- 2021 Hydropower Status Report is published as the world continues to grapple with the Covid-19 pandemic.
- Signs of recovery are emerging but considerable disruption is expected to continue throughout 2021.
Beyond Covid, the challenge of climate change remains the dominant issue for the energy sector. The International Energy Agency (IEA)’s flagship Net Zero by 2050 report, published in May 2021, suggests the world will need 2,600 GW of hydropower capacity by mid-century to have a chance of keeping global temperature rises below 1.5 degrees Celsius. That means that we need to build the same amount of capacity in the next 30 years as in the previous 100.
It is now becoming increasingly clear that the role of renewable hydropower will undergo a qualitative shift over the coming decades. While it will continue to provide low cost, baseload electricity in many markets, hydropower will increasingly be valued for its flexibility and provide essential support to the huge growth in wind and solar that is needed to limit global warming.
Indeed, as recognised by the IEA, hydropower will become the dominant source of flexible electricity by 2050, so it is essential that investment steps up to ensure low carbon energy security over the coming decades.
Events over the past year have demonstrated that electricity systems need flexibility now. In Europe, in January 2021 a blackout event was avoided through the support of highly flexible sources of generation like hydropower, conversely in Texas in February 2021 supply failed in extreme weather and there was not enough flexible generation available to compensate.
This report shows the hydropower sector generated a record 4,370 terawatt hours (TWh) of clean electricity in 2020 – up from the previous record of 4,306 TWh in 2019. To put this into context, this is approximately the same as the entire annual electricity consumption of the United States.
Overall hydropower installed capacity reached 1,330 gigawatts (GW) in 2020. This represents year-on-year growth of 1.6 per cent – higher than 2019 but still well down on the more than 2 per cent needed to enable hydropower’s essential contribution to tackling climate change.
During 2020, hydropower projects totalling 21 GW in capacity were put into operation, up on 2019’s 15.6 GW. Nearly two-thirds of this growth came from China, which saw 13.8 GW of new capacity. Among other countries that added new capacity in 2020, only Turkey (2.5 GW) added more than 1 GW.
Pumped storage hydropower totalled 1.5 GW of the new additions in capacity, up on the 304 MW added in 2019. Most of this was in China (1.2 GW), with Israel also commissioning the 300 MW Mount Gilboa project under an innovative financing model.
Major projects completed in 2020 included the 2.1 GW Lauca facility in Angola, the 1.8 GW Jixi pumped storage facility in China and the Ilisu (1.2 GW) and Lower Kaleköy (0.5 GW) projects in Turkey. The single biggest increase in capacity was in China, where the Wudongde project put eight of its 12 units online, adding 6.8 GW to the Chinese grid. The remainder is expected to be commissioned in 2021.
China remains the world leader in respect of total hydropower installed capacity with over 370 GW. Brazil (109 GW), the USA (102 GW), Canada (82 GW) and India (50 GW) make up the rest of the top five. Japan and Russia are just behind India, followed by Norway (33 GW) and Turkey (31 GW).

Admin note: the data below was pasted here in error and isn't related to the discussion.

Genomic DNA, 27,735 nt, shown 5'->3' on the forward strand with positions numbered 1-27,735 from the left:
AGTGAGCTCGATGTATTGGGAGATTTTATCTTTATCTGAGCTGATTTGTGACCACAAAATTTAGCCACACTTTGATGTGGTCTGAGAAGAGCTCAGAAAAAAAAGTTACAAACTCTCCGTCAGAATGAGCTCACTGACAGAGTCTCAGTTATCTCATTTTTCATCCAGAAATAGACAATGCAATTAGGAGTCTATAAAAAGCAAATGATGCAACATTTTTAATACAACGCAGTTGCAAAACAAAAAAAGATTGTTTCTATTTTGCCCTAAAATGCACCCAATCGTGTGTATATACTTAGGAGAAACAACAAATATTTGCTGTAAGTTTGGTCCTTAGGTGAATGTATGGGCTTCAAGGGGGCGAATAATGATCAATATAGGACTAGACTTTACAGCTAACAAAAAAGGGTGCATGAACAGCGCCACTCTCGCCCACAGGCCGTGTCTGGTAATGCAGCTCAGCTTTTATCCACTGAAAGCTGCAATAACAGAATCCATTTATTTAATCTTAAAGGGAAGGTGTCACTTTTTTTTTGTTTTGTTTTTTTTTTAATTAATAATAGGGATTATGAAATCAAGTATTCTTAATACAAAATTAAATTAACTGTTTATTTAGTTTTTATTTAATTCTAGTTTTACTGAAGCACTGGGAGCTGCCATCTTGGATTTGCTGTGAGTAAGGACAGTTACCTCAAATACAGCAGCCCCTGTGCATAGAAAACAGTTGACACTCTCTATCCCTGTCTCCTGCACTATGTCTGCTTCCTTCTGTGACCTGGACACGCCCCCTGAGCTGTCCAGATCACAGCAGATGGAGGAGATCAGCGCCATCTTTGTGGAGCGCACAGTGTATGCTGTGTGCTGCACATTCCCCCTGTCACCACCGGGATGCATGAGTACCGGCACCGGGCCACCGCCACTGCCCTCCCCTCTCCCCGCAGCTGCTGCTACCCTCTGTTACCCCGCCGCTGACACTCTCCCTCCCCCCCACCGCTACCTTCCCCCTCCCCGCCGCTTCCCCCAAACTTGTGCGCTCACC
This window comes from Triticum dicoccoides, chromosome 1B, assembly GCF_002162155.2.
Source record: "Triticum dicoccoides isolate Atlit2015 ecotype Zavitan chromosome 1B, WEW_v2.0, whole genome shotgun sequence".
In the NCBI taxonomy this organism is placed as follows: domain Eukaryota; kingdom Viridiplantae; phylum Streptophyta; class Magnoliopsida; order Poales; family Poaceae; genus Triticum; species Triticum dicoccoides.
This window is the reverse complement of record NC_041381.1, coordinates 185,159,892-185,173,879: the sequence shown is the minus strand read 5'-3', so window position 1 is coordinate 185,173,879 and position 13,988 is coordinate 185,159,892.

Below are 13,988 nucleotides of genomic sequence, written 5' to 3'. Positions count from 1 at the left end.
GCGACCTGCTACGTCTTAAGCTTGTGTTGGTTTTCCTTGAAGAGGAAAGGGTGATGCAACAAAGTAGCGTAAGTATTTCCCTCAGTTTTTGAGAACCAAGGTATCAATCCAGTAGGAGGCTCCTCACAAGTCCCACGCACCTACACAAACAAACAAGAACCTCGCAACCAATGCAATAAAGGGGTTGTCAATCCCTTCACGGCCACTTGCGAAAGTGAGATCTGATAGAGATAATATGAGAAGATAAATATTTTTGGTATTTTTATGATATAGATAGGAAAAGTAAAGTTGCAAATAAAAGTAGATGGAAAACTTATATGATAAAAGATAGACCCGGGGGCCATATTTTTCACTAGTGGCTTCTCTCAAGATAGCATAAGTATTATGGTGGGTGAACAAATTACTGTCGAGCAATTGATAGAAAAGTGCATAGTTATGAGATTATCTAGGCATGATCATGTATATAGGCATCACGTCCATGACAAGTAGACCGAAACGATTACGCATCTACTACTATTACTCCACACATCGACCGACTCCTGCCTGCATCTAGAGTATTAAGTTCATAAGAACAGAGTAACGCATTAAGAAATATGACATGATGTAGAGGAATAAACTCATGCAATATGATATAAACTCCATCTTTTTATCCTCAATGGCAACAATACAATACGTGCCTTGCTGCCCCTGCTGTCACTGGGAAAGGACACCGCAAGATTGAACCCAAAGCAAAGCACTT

The data presented in this report were continuously tracked and updated to account for new information in our global hydropower database which tracks more than 13,000 stations in over 150 countries.
Data were compiled by a team of analysts using information sourced from (1) official statistics from governments, regulation agencies, transmission network operators and asset owners; (2) scientific articles and reports; (3) daily news reports involving hydropower plant development, official declarations of contracts, and equipment deals; and (4) direct consultation with operators and industry sources.
When generation data from primary sources are not available, estimates are prepared based on the previous year’s figure, averaged capacity factors and regional meteorological events and data.
For a small number of countries capacity data from previous years has been updated with new information. This means that those countries will see a year on year increase compared to previous years’ reports, but these increased capacity numbers are not treated as capacity added in 2020.
Hydropower growth in context
The rise of 21 GW in total hydropower installed capacity in 2020 represented an increase of 1.6 per cent on the previous year. By comparison, the average year-on-year growth in installed capacity in the five years between 2016 and 2020 was 1.8 per cent. It is important to note however that annual growth can vary considerably depending on when major projects, which are years in development, are commissioned.
Notwithstanding, the world needs significantly more hydropower, to be built at a much faster rate, if it is to tackle climate change. Multilateral bodies such as the International Energy Agency (IEA) and International Renewable Energy Agency (IRENA) have previously stated that the world needs around an additional 850 GW of new hydropower to keep global warming below 2 degrees Celsius. To reach this target would require yearly growth of around 2 per cent a year on average.
But if we want to limit temperature rises to 1.5 degrees the challenge is greater. The IEA’s Net Zero by 2050 report now estimates some 1,300 GW of new hydropower capacity is needed by 2050. To achieve this more stretching target the yearly growth required increases to at least 2.3 per cent if the world starts building at this rate now.
In addition, the global hydropower fleet is ageing, and although much can be modernised it is inevitable that there will be some retirements, affecting future capacity.